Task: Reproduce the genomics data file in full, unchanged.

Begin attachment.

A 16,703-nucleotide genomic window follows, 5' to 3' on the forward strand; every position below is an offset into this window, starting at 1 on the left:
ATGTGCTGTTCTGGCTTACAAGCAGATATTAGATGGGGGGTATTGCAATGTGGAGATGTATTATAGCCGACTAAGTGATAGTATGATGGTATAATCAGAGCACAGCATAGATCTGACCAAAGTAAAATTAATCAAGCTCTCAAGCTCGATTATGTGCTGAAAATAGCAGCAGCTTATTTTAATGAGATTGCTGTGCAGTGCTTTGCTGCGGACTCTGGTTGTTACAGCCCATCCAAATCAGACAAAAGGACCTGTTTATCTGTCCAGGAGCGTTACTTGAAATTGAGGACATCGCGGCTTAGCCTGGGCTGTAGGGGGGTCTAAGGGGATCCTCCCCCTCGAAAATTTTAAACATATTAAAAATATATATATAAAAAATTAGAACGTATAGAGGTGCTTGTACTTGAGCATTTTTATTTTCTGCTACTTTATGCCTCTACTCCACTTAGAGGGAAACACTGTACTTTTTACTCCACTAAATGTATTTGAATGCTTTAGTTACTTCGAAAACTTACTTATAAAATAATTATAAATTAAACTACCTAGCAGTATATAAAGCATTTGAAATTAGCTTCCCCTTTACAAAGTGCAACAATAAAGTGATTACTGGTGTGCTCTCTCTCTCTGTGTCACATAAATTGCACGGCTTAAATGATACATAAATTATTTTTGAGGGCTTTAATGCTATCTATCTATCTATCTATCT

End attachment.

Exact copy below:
A 16,703-nucleotide genomic window follows, 5' to 3' on the forward strand; every position below is an offset into this window, starting at 1 on the left:
ATGTGCTGTTCTGGCTTACAAGCAGATATTAGATGGGGGGTATTGCAATGTGGAGATGTATTATAGCCGACTAAGTGATAGTATGATGGTATAATCAGAGCACAGCATAGATCTGACCAAAGTAAAATTAATCAAGCTCTCAAGCTCGATTATGTGCTGAAAATAGCAGCAGCTTATTTTAATGAGATTGCTGTGCAGTGCTTTGCTGCGGACTCTGGTTGTTACAGCCCATCCAAATCAGACAAAAGGACCTGTTTATCTGTCCAGGAGCGTTACTTGAAATTGAGGACATCGCGGCTTAGCCTGGGCTGTAGGGGGGTCTAAGGGGATCCTCCCCCTCGAAAATTTTAAACATATTAAAAATATATATATAAAAAATTAGAACGTATAGAGGTGCTTGTACTTGAGCATTTTTATTTTCTGCTACTTTATGCCTCTACTCCACTTAGAGGGAAACACTGTACTTTTTACTCCACTAAATGTATTTGAATGCTTTAGTTACTTCGAAAACTTACTTATAAAATAATTATAAATTAAACTACCTAGCAGTATATAAAGCATTTGAAATTAGCTTCCCCTTTACAAAGTGCAACAATAAAGTGATTACTGGTGTGCTCTCTCTCTCTGTGTCACATAAATTGCACGGCTTAAATGATACATAAATTATTTTTGAGGGCTTTAATGCTATCTATCTATCTATCTATCT